APA calls for more COVID-19 testing in Indigenous communities
The Amerindian People’s Association (APA) has been strident in their efforts to provide support to indigenous communities affected by COVID-19 but it wants the Ministry of Public Health to ramp up testing in these communities. Some $29.5M has been spent so far to provide food and medical supplies to the communities.
Indigenous communities in Regions 1, 2, 6, 7, 8 and 9 have welcomed the support from the Association during the COVID-19 health crisis.
Over the last few weeks, representatives for the Association have been travelling to communities despite the bad weather and terrain to distribute medical and food supplies to these communities.
Executive Director Jean La Rose said letters were written to National COVID-19 Task Force for support during this time but they have so far gotten no response. As such the Association redirected $29.5M from other projects to assist the communities.
“I cannot over stress the need, need in terms of PPEs, in terms of sanitization, in terms of beds, in terms of quarantine facilities and increased human resources.
“Santa Rosa started out with a very low number of doctors and other medical personnel, now the number has increased,” La Rose said.
The Association in its COVID-19 response is also targeting farmers and fishermen. Many persons in these communities have had to reduce or step down from farming. This is causing families to suffer especially cassava farmers, with cassava being staple food and economic benefit.
“The economy definitely will suffer and that is an area that needs a lot of improving on, the agricultural system for the indigenous communities,” La Rose said.
She further said that facilities for long term storage are also needed in these communities. A lot of the indigenous communities do not have access to electricity.
Additionally, La Rose reiterated the Association’s call for mining to cease as an essential service during this time. Other Organisations have called for mining to stop as they believe miners pose a threat to residents in mining communities. Mining activities were ceased in Regions 1 and 7 after a spike in COVID-19 cases.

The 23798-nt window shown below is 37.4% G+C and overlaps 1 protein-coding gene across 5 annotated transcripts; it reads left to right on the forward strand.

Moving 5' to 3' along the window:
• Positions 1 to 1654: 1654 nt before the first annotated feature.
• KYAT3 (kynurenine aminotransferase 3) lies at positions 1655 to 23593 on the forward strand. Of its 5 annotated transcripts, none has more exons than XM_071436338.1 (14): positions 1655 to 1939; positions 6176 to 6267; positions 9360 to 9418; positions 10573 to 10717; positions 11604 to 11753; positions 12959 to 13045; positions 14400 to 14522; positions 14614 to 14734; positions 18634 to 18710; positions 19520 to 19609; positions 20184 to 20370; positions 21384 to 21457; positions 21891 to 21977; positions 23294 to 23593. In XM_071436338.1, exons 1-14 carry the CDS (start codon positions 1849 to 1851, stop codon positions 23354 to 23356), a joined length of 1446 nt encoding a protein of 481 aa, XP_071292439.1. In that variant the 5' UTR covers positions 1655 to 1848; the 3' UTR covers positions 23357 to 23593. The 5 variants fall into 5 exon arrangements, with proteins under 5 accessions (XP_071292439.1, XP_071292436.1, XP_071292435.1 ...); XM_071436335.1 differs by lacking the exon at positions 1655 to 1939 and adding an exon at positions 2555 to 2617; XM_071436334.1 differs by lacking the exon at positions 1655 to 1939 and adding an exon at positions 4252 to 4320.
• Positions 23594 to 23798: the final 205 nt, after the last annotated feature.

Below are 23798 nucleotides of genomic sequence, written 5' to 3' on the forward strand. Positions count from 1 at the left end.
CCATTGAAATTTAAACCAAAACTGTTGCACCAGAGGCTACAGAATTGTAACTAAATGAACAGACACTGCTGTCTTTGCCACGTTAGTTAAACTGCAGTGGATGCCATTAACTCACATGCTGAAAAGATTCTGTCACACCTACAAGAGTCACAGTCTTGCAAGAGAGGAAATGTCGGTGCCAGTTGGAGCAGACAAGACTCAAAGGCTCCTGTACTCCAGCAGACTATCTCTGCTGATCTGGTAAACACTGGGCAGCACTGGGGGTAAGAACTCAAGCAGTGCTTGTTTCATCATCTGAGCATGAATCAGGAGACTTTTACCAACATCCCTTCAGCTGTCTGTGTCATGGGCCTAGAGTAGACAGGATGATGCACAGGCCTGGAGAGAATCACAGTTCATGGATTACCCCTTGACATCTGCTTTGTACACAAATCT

“Miners are not necessarily people from the village themselves and those could have all serious impacts on the communities,” La Rose said.
The Association at this time has not arrived at a position to identify the full impact on indigenous communities but noted that immediately, the education and health sectors are most affected.
“Immediately the impact would be on health of course and the ability of the various communities to deal with the health issues confronting them.
“We have seen the case where all of the communities have been unprepared to face a situation like this.
“Many of them had no PPEs to start with, sanitization supplies and basic over the counter medication ran out quickly,” La Rose said.
It was highlighted that the business community has been tremendous in also providing the Association with discounts on food supplies and transportation cost for distribution.
The Executive Director added that mental health must be looked at with some form of urgency during this time.
“Many of the families in Santa Rosa I know who were in isolation – husbands, wives, children, teachers- all have some story to tell about being mentally traumatized and I think that aspect of COVID-19 is not being looked at.”
The Association further pleaded that the emergency measures and curfew not be lifted as soon as there are no new reports of COVID-19.
In addition to the distribution of food and medical supplies, the Association has also been campaigning on the dangerous effects of COVID-19 in the communities.
However, some residents are still challenging the efforts and claiming that the virus does not exist.